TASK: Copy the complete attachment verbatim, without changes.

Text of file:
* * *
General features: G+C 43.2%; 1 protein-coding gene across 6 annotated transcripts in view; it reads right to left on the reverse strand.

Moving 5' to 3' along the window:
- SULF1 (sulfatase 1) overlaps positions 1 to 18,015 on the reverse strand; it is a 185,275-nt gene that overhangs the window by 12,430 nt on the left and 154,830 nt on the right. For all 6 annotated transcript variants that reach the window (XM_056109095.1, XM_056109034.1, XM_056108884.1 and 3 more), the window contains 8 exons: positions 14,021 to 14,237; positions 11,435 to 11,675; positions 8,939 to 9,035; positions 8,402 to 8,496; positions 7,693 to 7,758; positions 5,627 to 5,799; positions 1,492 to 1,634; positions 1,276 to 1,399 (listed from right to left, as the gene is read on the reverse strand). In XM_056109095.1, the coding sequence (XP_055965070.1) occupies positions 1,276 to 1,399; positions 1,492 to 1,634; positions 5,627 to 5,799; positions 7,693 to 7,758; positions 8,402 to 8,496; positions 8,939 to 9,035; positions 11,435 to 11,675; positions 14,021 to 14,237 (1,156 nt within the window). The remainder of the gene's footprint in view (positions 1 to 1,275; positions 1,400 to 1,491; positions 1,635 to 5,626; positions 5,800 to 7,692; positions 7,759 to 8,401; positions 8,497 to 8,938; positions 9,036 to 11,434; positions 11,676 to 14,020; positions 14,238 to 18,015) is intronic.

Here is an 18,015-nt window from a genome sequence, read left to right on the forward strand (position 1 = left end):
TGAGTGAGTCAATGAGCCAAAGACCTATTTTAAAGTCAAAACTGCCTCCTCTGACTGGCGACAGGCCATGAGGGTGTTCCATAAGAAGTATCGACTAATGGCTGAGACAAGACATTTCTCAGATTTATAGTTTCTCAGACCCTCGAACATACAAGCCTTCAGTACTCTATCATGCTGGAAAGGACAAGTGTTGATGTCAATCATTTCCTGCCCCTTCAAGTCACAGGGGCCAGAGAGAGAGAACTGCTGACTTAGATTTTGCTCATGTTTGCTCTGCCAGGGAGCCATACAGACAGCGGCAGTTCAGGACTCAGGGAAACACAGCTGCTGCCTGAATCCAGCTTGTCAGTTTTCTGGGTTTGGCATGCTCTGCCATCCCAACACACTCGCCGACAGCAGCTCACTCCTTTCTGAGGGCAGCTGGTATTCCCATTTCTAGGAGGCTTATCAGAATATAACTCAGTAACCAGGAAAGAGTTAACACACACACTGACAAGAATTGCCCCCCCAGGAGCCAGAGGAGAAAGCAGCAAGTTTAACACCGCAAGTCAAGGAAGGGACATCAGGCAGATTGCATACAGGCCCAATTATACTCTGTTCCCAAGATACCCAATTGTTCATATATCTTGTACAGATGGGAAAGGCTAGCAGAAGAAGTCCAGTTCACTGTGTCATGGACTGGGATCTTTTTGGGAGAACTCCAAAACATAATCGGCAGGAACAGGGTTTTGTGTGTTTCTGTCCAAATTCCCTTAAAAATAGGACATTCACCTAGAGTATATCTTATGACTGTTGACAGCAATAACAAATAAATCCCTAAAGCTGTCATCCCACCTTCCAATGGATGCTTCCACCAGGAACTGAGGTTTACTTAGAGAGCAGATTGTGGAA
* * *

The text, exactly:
General features: G+C 43.2%; 1 protein-coding gene across 6 annotated transcripts in view; it reads right to left on the reverse strand.

Moving 5' to 3' along the window:
- SULF1 (sulfatase 1) overlaps positions 1 to 18,015 on the reverse strand; it is a 185,275-nt gene that overhangs the window by 12,430 nt on the left and 154,830 nt on the right. For all 6 annotated transcript variants that reach the window (XM_056109095.1, XM_056109034.1, XM_056108884.1 and 3 more), the window contains 8 exons: positions 14,021 to 14,237; positions 11,435 to 11,675; positions 8,939 to 9,035; positions 8,402 to 8,496; positions 7,693 to 7,758; positions 5,627 to 5,799; positions 1,492 to 1,634; positions 1,276 to 1,399 (listed from right to left, as the gene is read on the reverse strand). In XM_056109095.1, the coding sequence (XP_055965070.1) occupies positions 1,276 to 1,399; positions 1,492 to 1,634; positions 5,627 to 5,799; positions 7,693 to 7,758; positions 8,402 to 8,496; positions 8,939 to 9,035; positions 11,435 to 11,675; positions 14,021 to 14,237 (1,156 nt within the window). The remainder of the gene's footprint in view (positions 1 to 1,275; positions 1,400 to 1,491; positions 1,635 to 5,626; positions 5,800 to 7,692; positions 7,759 to 8,401; positions 8,497 to 8,938; positions 9,036 to 11,434; positions 11,676 to 14,020; positions 14,238 to 18,015) is intronic.

Here is an 18,015-nt window from a genome sequence, read left to right on the forward strand (position 1 = left end):
TGAGTGAGTCAATGAGCCAAAGACCTATTTTAAAGTCAAAACTGCCTCCTCTGACTGGCGACAGGCCATGAGGGTGTTCCATAAGAAGTATCGACTAATGGCTGAGACAAGACATTTCTCAGATTTATAGTTTCTCAGACCCTCGAACATACAAGCCTTCAGTACTCTATCATGCTGGAAAGGACAAGTGTTGATGTCAATCATTTCCTGCCCCTTCAAGTCACAGGGGCCAGAGAGAGAGAACTGCTGACTTAGATTTTGCTCATGTTTGCTCTGCCAGGGAGCCATACAGACAGCGGCAGTTCAGGACTCAGGGAAACACAGCTGCTGCCTGAATCCAGCTTGTCAGTTTTCTGGGTTTGGCATGCTCTGCCATCCCAACACACTCGCCGACAGCAGCTCACTCCTTTCTGAGGGCAGCTGGTATTCCCATTTCTAGGAGGCTTATCAGAATATAACTCAGTAACCAGGAAAGAGTTAACACACACACTGACAAGAATTGCCCCCCCAGGAGCCAGAGGAGAAAGCAGCAAGTTTAACACCGCAAGTCAAGGAAGGGACATCAGGCAGATTGCATACAGGCCCAATTATACTCTGTTCCCAAGATACCCAATTGTTCATATATCTTGTACAGATGGGAAAGGCTAGCAGAAGAAGTCCAGTTCACTGTGTCATGGACTGGGATCTTTTTGGGAGAACTCCAAAACATAATCGGCAGGAACAGGGTTTTGTGTGTTTCTGTCCAAATTCCCTTAAAAATAGGACATTCACCTAGAGTATATCTTATGACTGTTGACAGCAATAACAAATAAATCCCTAAAGCTGTCATCCCACCTTCCAATGGATGCTTCCACCAGGAACTGAGGTTTACTTAGAGAGCAGATTGTGGAA